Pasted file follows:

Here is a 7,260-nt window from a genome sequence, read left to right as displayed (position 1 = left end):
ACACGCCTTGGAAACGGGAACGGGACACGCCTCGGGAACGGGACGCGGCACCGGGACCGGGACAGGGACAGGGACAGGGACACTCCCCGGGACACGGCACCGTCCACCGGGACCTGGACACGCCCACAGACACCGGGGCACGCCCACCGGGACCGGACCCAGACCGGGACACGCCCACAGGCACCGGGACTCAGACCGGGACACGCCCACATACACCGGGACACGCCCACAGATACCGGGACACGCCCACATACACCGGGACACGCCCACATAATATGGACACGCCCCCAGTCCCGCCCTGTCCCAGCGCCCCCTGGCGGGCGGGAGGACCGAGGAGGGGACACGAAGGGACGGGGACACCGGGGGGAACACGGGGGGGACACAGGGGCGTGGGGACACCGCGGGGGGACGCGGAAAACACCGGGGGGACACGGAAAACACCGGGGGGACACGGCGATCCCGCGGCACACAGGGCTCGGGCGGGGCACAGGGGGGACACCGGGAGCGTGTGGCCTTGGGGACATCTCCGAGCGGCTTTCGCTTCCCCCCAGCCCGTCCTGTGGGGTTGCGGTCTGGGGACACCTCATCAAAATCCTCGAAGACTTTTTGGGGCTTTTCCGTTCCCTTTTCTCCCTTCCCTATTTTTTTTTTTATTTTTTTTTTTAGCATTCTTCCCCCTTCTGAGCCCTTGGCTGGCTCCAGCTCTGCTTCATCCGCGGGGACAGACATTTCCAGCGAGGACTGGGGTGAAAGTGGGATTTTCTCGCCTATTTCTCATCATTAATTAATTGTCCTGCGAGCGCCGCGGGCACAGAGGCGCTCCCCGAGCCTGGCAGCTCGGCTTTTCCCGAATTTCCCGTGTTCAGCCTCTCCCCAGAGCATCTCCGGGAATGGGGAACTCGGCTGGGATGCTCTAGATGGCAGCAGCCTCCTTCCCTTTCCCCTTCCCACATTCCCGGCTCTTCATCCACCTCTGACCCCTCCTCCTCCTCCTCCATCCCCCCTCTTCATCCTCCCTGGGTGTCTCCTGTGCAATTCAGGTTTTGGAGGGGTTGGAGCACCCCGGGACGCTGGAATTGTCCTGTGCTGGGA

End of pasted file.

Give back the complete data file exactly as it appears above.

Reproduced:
Here is a 7,260-nt window from a genome sequence, read left to right as displayed (position 1 = left end):
ACACGCCTTGGAAACGGGAACGGGACACGCCTCGGGAACGGGACGCGGCACCGGGACCGGGACAGGGACAGGGACAGGGACACTCCCCGGGACACGGCACCGTCCACCGGGACCTGGACACGCCCACAGACACCGGGGCACGCCCACCGGGACCGGACCCAGACCGGGACACGCCCACAGGCACCGGGACTCAGACCGGGACACGCCCACATACACCGGGACACGCCCACAGATACCGGGACACGCCCACATACACCGGGACACGCCCACATAATATGGACACGCCCCCAGTCCCGCCCTGTCCCAGCGCCCCCTGGCGGGCGGGAGGACCGAGGAGGGGACACGAAGGGACGGGGACACCGGGGGGAACACGGGGGGGACACAGGGGCGTGGGGACACCGCGGGGGGACGCGGAAAACACCGGGGGGACACGGAAAACACCGGGGGGACACGGCGATCCCGCGGCACACAGGGCTCGGGCGGGGCACAGGGGGGACACCGGGAGCGTGTGGCCTTGGGGACATCTCCGAGCGGCTTTCGCTTCCCCCCAGCCCGTCCTGTGGGGTTGCGGTCTGGGGACACCTCATCAAAATCCTCGAAGACTTTTTGGGGCTTTTCCGTTCCCTTTTCTCCCTTCCCTATTTTTTTTTTTATTTTTTTTTTTAGCATTCTTCCCCCTTCTGAGCCCTTGGCTGGCTCCAGCTCTGCTTCATCCGCGGGGACAGACATTTCCAGCGAGGACTGGGGTGAAAGTGGGATTTTCTCGCCTATTTCTCATCATTAATTAATTGTCCTGCGAGCGCCGCGGGCACAGAGGCGCTCCCCGAGCCTGGCAGCTCGGCTTTTCCCGAATTTCCCGTGTTCAGCCTCTCCCCAGAGCATCTCCGGGAATGGGGAACTCGGCTGGGATGCTCTAGATGGCAGCAGCCTCCTTCCCTTTCCCCTTCCCACATTCCCGGCTCTTCATCCACCTCTGACCCCTCCTCCTCCTCCTCCATCCCCCCTCTTCATCCTCCCTGGGTGTCTCCTGTGCAATTCAGGTTTTGGAGGGGTTGGAGCACCCCGGGACGCTGGAATTGTCCTGTGCTGGGA